It turns out you can't keep a bad phone down. With the launch of the highly anticipated Galaxy S8 approaching, Samsung announced plans today (March 27) to offer refurbished Galaxy Note 7s as part of an effort to minimize that discontinued handset's environmental impact.
Specifically, Samsung released a statement (opens in new tab) that it plans to recycle parts of the Note 7 to be used as refurbished or rental phones in some markets. It plans to remove the parts of the phablet that can be reused while extracting precious metals used in the phone's components — that includes copper, nickel, gold and silver — in what it called an eco-friendly way.
If you've forgotten about the Note 7 — and Samsung probably hopes you have — that big-screen phone launched last August to much fanfare. It quickly became apparent that there was a problem with the Note 7, though, as some consumers reported that the phone was catching fire. Samsung recalled the Note 7 in September, issued a new version that claimed to fix the problem and then faced a new spate of reports involving exploding phones.
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By October, Samsung had discontinued the product altogether. As for the remaining Note 7s out in the wild, Samsung has issued a series of software updates aimed at disabling them, the most recent of which came out last week.
Samsung subsequently blamed the battery for the explosions, citing specific design and assembly problems that it's vowed to fix in future phones. With the flaws in the Note 7 identified, then, that left Samsung with a tricky problem to solve: what to do with the roughly 3 million Note 7s it's retrieved. The company had been under pressure from environmental groups, with Greenpeace interrupting Samsung's press event at last month's Mobile World Congress with a protest about the Note 7.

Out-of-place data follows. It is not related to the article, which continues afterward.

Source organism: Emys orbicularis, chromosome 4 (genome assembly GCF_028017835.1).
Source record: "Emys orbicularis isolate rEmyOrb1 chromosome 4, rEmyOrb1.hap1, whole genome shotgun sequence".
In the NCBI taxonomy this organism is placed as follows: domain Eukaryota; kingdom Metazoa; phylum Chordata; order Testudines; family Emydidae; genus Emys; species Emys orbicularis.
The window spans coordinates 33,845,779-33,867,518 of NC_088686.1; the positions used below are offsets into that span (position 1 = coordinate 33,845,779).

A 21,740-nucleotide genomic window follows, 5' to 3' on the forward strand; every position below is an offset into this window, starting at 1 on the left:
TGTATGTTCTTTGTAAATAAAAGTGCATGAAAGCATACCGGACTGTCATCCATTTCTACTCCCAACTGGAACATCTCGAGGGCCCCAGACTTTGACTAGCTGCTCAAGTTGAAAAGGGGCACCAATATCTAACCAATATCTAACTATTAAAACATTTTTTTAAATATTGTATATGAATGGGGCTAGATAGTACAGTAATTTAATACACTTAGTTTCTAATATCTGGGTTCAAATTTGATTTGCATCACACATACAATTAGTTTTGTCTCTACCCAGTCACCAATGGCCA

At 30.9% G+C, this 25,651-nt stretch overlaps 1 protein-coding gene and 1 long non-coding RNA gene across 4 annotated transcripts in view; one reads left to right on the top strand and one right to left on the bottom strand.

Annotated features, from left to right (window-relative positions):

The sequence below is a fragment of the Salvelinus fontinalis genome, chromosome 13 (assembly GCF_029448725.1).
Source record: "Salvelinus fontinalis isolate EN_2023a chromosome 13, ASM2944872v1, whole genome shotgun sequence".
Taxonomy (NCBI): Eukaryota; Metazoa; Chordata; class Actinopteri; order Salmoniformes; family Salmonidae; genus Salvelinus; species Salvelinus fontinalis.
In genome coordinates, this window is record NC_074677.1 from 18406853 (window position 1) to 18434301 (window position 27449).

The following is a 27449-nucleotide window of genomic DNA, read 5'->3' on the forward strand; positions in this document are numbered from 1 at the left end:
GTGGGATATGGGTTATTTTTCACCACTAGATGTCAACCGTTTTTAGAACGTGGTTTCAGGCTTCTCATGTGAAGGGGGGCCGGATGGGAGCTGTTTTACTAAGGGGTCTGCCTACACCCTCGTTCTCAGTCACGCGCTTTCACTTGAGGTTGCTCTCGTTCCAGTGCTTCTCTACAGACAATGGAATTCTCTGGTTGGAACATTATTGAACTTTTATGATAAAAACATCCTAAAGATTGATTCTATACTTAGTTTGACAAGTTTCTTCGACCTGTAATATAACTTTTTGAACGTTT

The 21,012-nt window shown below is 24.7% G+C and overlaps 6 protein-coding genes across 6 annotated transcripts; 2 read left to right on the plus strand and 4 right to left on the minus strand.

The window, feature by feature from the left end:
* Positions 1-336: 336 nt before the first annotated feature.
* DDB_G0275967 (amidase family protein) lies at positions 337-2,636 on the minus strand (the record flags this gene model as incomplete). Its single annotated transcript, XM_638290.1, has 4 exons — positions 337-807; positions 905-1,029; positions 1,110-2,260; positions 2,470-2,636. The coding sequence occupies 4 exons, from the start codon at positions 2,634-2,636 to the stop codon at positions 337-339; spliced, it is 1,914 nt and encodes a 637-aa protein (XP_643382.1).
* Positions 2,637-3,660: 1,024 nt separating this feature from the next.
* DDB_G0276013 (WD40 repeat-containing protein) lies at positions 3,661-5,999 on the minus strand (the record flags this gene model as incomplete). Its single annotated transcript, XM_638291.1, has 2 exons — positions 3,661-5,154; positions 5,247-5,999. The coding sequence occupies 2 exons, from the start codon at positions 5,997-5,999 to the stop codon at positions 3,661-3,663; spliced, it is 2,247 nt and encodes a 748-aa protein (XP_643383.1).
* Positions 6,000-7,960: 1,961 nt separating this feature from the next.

Reusing Note 7 parts in refurbished phones seemingly settles that question. Greenpeace said in a blog post that it would "make sure Samsung takes into account the voice of millions of our supporters and abides by its commitment."
Samsung's statement about its plans for phones with reclaimed Note 7 parts was notably vague about when and where those phones would show up. Samsung would only say that refurbished phones would only be available "where applicable," suggesting that it would work with regulatory authorities and carriers in different markets while also considering demand for the phones. "The markets and release dates will be determined accordingly," Samsung said.
In other words, don't expect a new-and-improved Galaxy Note 7 sales push. This sounds like Samsung is trying to salvage some useable parts, while its main focus will continue to be on developing new flagships. That includes the Galaxy S8, which will be unveiled later this week, as well as a new version of the Note, which Samsung has said will likely arrive later this year.